Upgrading to LED lighting typically halves your lighting bill.
If you install lighting controls at the same time (occupancy sensors etc), you can reduce running costs by around 70%, particularly if half your office is empty, but all your lights are on.
Spirit Energy has this week launched an online LED Lighting Calculator to enable you to see very quickly how much energy, and money, you could save, and how long it would take a lighting upgrade to pay for itself (usually 2-4 years, less if you are eligible for Green Business Funding).
Online LED Calculator
Where are the easy wins for your organisation?
The biggest 'lighting' savings opportunities for most organisations are as follows:
1. Replace Fluoresecent Tubes (typical in offices, workshops, warehouses)
Replacing standard 4ft, 5ft or 6ft tubes with LED tubes saves a minimum of 50% in running costs. It also reduces maintenance costs since LED tubes have a longer life than fluorescents. Long tubes comes in single fittings and double fittings.
|Before (fluorescent 58W)||After (LED 22W)|
Tubes may be housed as a set of four in 600mm x 600mm ceiling panels or 1200mm x 600mm ceiling panels. You can replace the whole lot with LED panels:
|Before (4 x tubes 72W)||After (LED Panel, 30-40W)|
2. Replace Metal Halide 400W or 250W Bulbs (typical in warehouses)
If you run a warehouse or workshop with tall ceilings, you may be familiar with metal halide high bays, typically using a 400W or 250W bulb. You can save 40% to 60% on running costs by replacing them with LED 'corn lamps'. And you won't need to keep hiring the scissor lift to replace the bulbs - the typical lifetime of a corn lamp is 50,000 hours versus 20,000 hours.
|Before: Metal halide high bay (400W)||After: LED corn lamp (80W - 150W)|
3. Turn the lights off when they are not required (and Zone the lighting)
Establishing a culture of turning the lights off when not required is a great starting point. But you don't have to rely on staff commitment to keep the bills down. Two easy wins are:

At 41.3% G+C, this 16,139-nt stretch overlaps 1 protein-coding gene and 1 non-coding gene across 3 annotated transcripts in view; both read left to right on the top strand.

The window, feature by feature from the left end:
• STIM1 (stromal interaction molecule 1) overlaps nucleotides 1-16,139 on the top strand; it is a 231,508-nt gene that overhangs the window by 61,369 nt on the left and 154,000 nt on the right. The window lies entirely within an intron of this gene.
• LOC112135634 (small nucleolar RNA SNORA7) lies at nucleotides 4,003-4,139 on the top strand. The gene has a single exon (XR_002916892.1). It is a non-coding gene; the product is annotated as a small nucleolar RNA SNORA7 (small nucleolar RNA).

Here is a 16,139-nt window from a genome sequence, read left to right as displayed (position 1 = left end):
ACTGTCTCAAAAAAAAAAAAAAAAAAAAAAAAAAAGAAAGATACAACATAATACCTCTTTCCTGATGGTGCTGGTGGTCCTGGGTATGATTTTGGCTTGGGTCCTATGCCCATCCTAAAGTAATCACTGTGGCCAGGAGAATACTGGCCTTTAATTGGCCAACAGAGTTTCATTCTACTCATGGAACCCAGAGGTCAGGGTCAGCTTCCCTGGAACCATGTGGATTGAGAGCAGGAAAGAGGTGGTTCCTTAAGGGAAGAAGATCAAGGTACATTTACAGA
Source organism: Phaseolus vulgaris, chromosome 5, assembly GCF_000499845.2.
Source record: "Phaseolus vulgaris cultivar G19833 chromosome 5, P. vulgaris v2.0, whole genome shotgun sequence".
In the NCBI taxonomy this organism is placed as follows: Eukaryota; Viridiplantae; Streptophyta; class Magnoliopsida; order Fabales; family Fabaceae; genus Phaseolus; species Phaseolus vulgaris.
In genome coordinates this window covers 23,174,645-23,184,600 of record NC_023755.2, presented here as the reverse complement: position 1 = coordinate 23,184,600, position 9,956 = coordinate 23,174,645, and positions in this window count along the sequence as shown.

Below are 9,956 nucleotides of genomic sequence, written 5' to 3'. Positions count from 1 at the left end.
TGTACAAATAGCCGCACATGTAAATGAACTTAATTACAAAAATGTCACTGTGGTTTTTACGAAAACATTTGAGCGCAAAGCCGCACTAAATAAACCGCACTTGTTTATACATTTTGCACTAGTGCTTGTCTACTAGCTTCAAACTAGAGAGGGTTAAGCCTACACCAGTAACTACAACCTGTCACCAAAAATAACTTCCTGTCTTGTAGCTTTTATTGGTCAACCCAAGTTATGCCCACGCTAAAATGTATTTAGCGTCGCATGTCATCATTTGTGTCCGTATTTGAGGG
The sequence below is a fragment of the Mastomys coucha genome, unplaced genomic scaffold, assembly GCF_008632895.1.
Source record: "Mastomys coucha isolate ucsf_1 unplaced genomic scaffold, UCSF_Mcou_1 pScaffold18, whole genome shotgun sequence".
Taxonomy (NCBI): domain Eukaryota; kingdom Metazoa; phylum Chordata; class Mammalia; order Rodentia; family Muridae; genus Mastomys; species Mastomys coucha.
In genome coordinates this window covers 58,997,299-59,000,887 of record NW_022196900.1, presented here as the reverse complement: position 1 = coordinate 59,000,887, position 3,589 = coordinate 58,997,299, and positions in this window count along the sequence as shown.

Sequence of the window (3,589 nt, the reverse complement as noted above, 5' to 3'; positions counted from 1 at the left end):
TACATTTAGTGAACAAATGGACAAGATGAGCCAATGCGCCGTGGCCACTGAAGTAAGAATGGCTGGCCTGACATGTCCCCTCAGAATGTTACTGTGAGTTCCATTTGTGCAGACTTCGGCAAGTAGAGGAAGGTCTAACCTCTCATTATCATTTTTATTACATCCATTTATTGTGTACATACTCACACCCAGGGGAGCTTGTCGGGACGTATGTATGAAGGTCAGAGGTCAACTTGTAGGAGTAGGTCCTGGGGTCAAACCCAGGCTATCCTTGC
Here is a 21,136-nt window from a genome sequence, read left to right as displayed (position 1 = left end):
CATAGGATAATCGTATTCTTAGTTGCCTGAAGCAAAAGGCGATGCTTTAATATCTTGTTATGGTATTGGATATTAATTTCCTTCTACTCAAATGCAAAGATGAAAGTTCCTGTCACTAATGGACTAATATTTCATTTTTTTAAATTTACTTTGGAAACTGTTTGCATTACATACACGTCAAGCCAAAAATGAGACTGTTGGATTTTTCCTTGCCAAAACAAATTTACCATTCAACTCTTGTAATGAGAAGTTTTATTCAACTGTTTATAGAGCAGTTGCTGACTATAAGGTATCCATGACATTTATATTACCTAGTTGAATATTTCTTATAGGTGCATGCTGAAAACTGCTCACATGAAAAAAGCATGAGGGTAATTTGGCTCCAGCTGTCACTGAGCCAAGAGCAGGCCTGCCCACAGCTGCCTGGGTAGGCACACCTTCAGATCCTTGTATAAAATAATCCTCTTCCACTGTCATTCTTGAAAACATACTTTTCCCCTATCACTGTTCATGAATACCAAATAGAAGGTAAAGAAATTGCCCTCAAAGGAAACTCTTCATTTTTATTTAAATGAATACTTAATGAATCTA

a) installing occupancy sensors;
b) zoning the lighting.
There are two types: absence detectors and presence detectors.
Upon entering the room the person switches on the light as normal, but on leaving the detector switches off the lighting automatically after the time period selected has elapsed. Lights can also be switched off manually.
The occupancy sensor switches on lighting automatically when a person enters the room, and switches off lighting automatically when no movement is detected after the specified time period has elapsed.
Zone the lighting
We often carry out lighting surveys in big open plan offices, where half the office is empty but all the lights are on. Banks of desks are unoccupied, yet they are lit like Piccadilly Circus on a Friday night.
What's more, many organisations carve 'meeting rooms' out along the side of big open plan spaces using partition walling, but they don't separate the lighting circuits. And so the lights in the meeting rooms are on, whether or not the rooms are occupied.
It's easy to see how it happens - when creating new rooms, time is of the essence and money is tight, and if accommodation is rented, delapidations clauses loom. But in the end lack of zoning costs money and wastes electricity.
By installing a couple of extra circuits you can reap big wins. And if you are installing a new lighting system, choose something like a DALI protocol, so that light fittings are individually addressable. That way, you can easily re-zone the room if ever you feel like shifting the furniture or moving the partition walls.
Use our calculator, or request a quote
For an idea how much your organisation could save, try our online calculator:
Alternatively, for more information call 0118 951 4490 or request a call back:
or fill out our form with details of your enquiry: